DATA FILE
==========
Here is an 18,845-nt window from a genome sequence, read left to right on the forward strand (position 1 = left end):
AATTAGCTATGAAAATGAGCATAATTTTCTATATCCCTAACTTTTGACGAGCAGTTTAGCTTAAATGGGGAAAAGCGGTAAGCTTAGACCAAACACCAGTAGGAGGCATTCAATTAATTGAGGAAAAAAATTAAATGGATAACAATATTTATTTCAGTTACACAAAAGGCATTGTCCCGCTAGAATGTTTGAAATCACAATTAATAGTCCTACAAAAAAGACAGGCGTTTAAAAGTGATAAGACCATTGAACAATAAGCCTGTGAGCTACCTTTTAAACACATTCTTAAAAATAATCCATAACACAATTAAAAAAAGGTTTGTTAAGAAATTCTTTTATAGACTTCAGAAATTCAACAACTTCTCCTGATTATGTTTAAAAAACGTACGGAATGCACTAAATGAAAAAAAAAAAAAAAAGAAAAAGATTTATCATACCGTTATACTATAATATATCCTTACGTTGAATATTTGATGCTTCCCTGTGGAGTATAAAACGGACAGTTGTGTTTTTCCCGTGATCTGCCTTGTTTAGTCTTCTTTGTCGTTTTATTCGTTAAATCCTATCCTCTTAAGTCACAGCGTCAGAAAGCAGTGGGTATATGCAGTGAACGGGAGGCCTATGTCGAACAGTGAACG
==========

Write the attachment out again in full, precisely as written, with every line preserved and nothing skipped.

Here is an 18,845-nt window from a genome sequence, read left to right on the forward strand (position 1 = left end):
AATTAGCTATGAAAATGAGCATAATTTTCTATATCCCTAACTTTTGACGAGCAGTTTAGCTTAAATGGGGAAAAGCGGTAAGCTTAGACCAAACACCAGTAGGAGGCATTCAATTAATTGAGGAAAAAAATTAAATGGATAACAATATTTATTTCAGTTACACAAAAGGCATTGTCCCGCTAGAATGTTTGAAATCACAATTAATAGTCCTACAAAAAAGACAGGCGTTTAAAAGTGATAAGACCATTGAACAATAAGCCTGTGAGCTACCTTTTAAACACATTCTTAAAAATAATCCATAACACAATTAAAAAAAGGTTTGTTAAGAAATTCTTTTATAGACTTCAGAAATTCAACAACTTCTCCTGATTATGTTTAAAAAACGTACGGAATGCACTAAATGAAAAAAAAAAAAAAAAGAAAAAGATTTATCATACCGTTATACTATAATATATCCTTACGTTGAATATTTGATGCTTCCCTGTGGAGTATAAAACGGACAGTTGTGTTTTTCCCGTGATCTGCCTTGTTTAGTCTTCTTTGTCGTTTTATTCGTTAAATCCTATCCTCTTAAGTCACAGCGTCAGAAAGCAGTGGGTATATGCAGTGAACGGGAGGCCTATGTCGAACAGTGAACG